MILLER: At what point in the development process should companies be looking for a CMO to work with them on their early-stage CMC requirements?
JONES: You might want to start looking for a CMO before you have identified your lead compound. There are some companies that will help you identify your lead compound and tell you which one has the best qualities to move forward into manufacturing. Otherwise, when you have identified your lead compound, you should already be thinking about how to manufacture it and at what scale, and what your needs are going to be for early clinical trials, and go from there to figure out which CMO you want to work with.MILLER: Does that mean you really need to have some experience in developing a drug or work with somebody who can advise you on what decisions to make and when?
JONES: It's certainly helpful to have advisors who have knowledge about drug development. A lot of new products are coming out of academic laboratories, where there is less experience in drug development. They should look earlier for development help and get CMOs involved as early as possible.
MILLER: When you go out to look for a CMO, what kind of information should you have in hand that you can bring to them, so that they can evaluate your requirements?
JONES: Obviously you should know what your compound is and what you are trying to manufacture, and anything you know about its performance characteristics. For example, is glycosylation important, so it needs to be in a mammalian system? Is it small and can you make it in a microbial system? Anything you know about what the product is going to end up looking like is very important.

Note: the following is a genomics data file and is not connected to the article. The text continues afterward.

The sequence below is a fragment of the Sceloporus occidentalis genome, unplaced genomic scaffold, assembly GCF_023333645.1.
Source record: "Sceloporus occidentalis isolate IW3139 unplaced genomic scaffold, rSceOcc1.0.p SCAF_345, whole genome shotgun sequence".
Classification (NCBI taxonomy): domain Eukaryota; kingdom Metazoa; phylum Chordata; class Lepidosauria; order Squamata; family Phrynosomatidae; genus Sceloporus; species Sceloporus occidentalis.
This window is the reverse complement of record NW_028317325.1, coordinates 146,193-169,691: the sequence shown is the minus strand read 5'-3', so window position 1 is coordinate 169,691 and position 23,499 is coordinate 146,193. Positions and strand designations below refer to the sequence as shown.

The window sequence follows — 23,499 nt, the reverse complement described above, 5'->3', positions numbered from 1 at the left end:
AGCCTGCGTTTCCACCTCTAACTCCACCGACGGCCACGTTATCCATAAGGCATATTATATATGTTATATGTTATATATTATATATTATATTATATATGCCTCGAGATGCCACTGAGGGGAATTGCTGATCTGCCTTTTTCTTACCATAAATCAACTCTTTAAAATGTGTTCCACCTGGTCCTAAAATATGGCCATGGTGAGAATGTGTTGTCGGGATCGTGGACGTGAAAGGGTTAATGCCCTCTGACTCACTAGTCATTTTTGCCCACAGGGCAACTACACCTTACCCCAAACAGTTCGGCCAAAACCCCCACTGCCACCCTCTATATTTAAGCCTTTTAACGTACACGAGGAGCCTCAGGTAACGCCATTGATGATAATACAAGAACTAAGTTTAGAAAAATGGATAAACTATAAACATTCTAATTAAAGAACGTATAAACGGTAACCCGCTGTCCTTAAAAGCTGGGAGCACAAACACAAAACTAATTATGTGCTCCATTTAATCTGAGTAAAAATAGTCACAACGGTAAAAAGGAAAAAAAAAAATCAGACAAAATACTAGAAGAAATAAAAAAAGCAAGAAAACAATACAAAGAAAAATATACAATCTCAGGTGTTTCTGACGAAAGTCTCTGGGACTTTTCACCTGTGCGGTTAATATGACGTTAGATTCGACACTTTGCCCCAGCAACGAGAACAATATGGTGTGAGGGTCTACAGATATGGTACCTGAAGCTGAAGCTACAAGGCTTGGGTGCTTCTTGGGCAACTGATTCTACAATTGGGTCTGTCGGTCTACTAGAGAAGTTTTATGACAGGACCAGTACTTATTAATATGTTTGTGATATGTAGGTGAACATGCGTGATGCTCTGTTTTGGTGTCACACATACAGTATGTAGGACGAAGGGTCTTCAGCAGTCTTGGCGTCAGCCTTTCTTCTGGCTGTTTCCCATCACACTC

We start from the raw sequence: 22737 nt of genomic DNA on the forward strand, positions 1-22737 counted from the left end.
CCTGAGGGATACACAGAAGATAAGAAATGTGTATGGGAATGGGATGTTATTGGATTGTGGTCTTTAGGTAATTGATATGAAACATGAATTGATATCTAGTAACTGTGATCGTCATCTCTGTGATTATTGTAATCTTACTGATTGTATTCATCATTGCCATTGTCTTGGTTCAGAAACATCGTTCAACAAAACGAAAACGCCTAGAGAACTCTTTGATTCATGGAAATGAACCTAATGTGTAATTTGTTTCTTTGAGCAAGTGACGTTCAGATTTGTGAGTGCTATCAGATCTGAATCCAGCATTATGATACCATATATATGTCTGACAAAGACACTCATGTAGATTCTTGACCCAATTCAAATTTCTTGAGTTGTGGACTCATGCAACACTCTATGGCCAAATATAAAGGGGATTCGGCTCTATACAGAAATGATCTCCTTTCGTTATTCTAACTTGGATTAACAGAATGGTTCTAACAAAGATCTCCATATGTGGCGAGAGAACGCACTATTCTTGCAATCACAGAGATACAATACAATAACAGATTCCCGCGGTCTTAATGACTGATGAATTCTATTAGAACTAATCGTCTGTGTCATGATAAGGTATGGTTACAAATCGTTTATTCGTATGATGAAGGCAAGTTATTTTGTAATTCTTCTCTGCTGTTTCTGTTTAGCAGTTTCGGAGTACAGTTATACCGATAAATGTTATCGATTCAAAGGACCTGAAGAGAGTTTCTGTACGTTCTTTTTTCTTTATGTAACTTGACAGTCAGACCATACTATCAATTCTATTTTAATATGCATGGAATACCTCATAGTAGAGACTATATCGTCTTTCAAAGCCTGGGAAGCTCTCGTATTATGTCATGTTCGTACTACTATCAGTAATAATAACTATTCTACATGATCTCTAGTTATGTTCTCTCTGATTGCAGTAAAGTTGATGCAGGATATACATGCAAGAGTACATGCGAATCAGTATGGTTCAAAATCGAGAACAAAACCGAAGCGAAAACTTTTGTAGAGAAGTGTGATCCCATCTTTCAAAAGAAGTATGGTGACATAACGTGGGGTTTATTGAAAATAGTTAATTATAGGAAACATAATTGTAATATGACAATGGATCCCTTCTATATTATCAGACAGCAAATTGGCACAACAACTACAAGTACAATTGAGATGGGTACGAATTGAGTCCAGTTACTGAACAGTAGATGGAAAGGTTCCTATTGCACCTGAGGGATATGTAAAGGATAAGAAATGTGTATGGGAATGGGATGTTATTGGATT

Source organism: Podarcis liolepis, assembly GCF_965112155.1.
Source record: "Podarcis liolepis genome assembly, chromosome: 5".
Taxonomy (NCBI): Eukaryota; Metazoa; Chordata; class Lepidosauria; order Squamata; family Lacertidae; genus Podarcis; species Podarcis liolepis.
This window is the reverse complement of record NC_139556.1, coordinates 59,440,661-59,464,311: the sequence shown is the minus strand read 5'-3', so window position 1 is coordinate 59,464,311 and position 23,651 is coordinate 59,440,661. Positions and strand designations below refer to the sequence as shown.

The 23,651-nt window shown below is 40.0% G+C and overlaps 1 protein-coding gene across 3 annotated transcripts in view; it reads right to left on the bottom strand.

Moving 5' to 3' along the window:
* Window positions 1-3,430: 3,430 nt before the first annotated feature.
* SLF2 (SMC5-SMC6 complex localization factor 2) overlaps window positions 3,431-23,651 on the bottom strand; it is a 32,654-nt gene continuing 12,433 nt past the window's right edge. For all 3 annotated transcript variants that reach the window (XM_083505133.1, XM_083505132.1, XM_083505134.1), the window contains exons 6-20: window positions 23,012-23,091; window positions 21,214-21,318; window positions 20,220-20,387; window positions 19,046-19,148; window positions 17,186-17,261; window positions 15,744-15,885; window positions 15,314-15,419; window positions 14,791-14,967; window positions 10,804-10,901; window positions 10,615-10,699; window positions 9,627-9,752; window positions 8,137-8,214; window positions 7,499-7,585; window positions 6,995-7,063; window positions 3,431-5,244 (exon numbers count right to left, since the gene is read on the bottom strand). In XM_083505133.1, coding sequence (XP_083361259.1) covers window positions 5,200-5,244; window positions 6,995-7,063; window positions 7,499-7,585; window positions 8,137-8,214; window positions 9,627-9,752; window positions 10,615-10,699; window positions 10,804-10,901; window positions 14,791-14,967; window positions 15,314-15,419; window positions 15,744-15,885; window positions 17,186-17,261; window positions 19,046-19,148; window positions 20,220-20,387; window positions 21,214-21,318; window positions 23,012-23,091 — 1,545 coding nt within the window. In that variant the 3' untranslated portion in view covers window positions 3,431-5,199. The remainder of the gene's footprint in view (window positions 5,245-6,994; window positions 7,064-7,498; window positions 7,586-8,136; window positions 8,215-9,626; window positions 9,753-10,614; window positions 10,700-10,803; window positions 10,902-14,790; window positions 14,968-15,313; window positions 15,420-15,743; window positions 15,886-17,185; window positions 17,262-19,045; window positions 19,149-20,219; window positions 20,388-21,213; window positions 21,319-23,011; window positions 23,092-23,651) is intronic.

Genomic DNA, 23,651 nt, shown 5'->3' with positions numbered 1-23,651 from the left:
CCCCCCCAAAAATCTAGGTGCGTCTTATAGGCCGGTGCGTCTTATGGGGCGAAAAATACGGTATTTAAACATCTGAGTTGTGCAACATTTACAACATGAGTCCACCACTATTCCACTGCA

MILLER: What characteristics should a biopharmaceutical company look for when it is choosing a CMO?
JONES: There are different types of CMOs out there with different service offerings. It depends really on what your resources are, what your risk tolerance is, and what your long-term strategy is. If you have the resources, you may choose a CMO that can take you all the way through commercialization, that has full quality and compliance systems, and larger bioreactors. Maybe you prefer to go with a smaller, high-quality, earlier-stage CMO that's not going to get you all the way through, and plan to do a technology transfer later to a larger organization for late-stage and commercialization. There are a variety of other attributes that you should consider, including location. One of the most important things is identifying a team of people you can work with, so that when you meet them, the interactions are good and you know you can develop a process with them.
MILLER: Many CMOs these days are offering proprietary expression systems with the promise that those systems have been optimized and can get you into the clinic more quickly, and can give you much better yields sooner than if you have to develop an expression system from scratch. What's your feeling about the tradeoff between proprietary systems and individually developed systems?
JONES: It's true that there are a number of proprietary expression systems, both mammalian and microbial, and that you will pay some kind of license fee, access fee, or royalty for, but that can give you much higher expression so you can run fewer batches earlier on. That will lead to significant cost savings and give you better cost of goods in the later stages when you commercialize the product. If you have the time and don't need as much product and don't want to pay for it, then there are systems out there that have been off patent and that also can be accessed. I certainly believe there are benefits of proprietary expression systems but I believe they are not for everybody.